Mount Rainier National Park is one of our favorite national parks. You really can’t believe how massive Mount Rainier is until you’re hiking up close to its many glaciers and ice fields. If mountains make you happy, then you absolutely need to spend a few days hiking in Mount Rainier National Park so you can not only see the mountain from different angles, but also so that you can explore the surrounding peaks and take in the many panoramic views of this vast wilderness called the Cascade Range.
We have done A LOT of hikes in Mount Rainier but we haven’t done all of them so some of the hikes mentioned in this blog, we haven’t experienced personally. We’ve narrowed it down to the top 5 hikes in each area of Rainier that way if you’re camping in one area and you don’t want to drive all the way to another side of the park, you can find the top hikes wherever you end up.
Hiking in Mount Rainier
You can’t visit Mount Rainier and not hike. I just won’t allow it 😉. Depending on how much time you have though will play a big factor in deciding which hikes are best for you.
If you are skimming and only have one day… go to Paradise and do Panorama Point, maybe adding in one of the variations I listed below. If you have two days, then get your bootie over to Sunrise and hike Mount Fremont Lookout or Burroughs Mountain with Glacier Basin Loop. If you’re lucky enough to spend more than 2 days in Mount Rainier, then you’ve got a lot of great options that I’ve listed below.
Top 5 Hikes in Mt Rainier NP
- Panorama Point via Skyline Trail
- Pinnacle Peak
- Mt Fremont Overlook
- Lakes Trail
- Burroughs Mountain + Glacier Basin Loop
Best Hikes in Longmire, Mt Rainier
Trail of the Shadows – Easy, 0.7 mile loop, minimal elevation change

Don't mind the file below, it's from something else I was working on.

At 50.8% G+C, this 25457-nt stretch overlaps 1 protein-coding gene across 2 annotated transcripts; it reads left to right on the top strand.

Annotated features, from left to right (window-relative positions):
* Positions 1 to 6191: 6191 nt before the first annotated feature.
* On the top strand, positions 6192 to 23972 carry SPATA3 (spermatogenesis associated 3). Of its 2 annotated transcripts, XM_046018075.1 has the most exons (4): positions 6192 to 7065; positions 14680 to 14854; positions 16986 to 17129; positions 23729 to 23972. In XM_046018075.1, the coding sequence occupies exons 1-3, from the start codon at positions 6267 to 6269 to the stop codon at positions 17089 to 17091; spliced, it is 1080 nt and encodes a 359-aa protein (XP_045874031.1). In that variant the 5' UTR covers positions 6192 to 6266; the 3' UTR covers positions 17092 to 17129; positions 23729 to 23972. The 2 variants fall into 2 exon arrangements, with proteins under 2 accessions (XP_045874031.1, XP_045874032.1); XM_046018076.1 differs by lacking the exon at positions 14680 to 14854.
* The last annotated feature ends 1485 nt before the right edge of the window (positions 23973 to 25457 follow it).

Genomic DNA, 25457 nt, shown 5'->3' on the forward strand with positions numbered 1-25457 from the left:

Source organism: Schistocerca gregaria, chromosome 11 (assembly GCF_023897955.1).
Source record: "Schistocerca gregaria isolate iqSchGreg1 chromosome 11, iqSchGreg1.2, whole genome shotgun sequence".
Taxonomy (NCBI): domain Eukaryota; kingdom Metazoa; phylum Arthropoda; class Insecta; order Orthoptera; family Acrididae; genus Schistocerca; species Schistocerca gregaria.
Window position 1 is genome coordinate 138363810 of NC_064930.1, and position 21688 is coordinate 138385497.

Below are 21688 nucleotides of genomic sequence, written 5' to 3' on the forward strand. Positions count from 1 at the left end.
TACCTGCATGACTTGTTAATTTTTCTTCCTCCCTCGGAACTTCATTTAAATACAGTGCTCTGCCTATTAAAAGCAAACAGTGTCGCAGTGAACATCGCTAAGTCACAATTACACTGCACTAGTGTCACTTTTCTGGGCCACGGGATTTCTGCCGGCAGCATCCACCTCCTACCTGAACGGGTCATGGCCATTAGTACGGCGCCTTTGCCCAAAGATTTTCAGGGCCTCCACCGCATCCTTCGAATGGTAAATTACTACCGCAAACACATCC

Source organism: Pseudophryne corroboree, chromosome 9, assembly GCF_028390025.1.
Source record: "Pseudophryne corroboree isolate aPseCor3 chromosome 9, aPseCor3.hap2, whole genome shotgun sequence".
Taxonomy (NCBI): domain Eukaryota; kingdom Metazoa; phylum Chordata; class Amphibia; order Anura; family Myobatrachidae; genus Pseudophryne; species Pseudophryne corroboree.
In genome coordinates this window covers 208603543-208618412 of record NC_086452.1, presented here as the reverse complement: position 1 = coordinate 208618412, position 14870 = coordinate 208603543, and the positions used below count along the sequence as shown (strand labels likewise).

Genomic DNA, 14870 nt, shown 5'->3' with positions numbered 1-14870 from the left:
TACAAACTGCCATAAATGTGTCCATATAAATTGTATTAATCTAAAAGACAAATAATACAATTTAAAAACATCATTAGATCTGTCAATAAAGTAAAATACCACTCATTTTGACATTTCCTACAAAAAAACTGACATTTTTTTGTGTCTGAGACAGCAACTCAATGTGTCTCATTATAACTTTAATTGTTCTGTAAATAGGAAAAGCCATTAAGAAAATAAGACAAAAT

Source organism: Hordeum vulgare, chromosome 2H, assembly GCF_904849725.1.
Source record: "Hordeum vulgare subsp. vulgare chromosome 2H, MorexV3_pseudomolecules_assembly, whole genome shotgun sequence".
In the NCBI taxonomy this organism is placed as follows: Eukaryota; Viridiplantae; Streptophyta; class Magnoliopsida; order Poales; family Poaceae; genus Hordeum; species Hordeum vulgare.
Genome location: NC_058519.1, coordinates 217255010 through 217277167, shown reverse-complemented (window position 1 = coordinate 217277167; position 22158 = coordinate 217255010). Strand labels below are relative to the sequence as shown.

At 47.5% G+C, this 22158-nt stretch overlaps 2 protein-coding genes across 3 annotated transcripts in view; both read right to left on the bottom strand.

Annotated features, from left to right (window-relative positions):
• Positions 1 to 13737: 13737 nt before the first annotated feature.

This nice easy hiketakes you past mineral springs, a beaver pond, and a historic cabin, all while being surrounded by huge fir and cedar trees.
Rampart Ridge – Strenuous, 4.6 mile loop, 1339′ elevation gain
This hike climbs for what feels like forever and starts from the Trail of the Shadows. While the forest is gorgeous and you do get a great view of Mount Rainier for a few minutes of the hike, I don’t think it comes close to the amazing hikes by Sunrise and Paradise.
Eagle Peak – Strenuous, 7.2 miles RT, 2955’ elevation gain)
Want a bigger challenge than Rampart Ridge? This thigh burner takes you up to panoramic views of Nisqually Valley and Mount Rainier.
Carter + Madcap Falls – Moderate, 2.2 miles RT, 500′ elevation gain
This hike starts right across the street from Cougar Rock campground. I thought it was a great hike and we saw many deer along the way.
Comet Falls and Van Trump Park – Strenuous 3.6 miles RT, 2200′ elevation gain
This also starts near Cougar Rock campground. It takes you past 2 waterfalls and on to a beautiful sub-alpine meadow.
Best Hikes in Paradise, Mt Rainier
Skyline Trail to Glacier Vista – Moderate, 2.5 miles, 900′ elevation gain
This is really just a stop on the way to Panorama Point a little over mile from the visitor center on a mostly paved. Being less than an hour hike from the Visitor Center, it’s unbelievable the level of beauty at Glacier Vista for so little work to get there.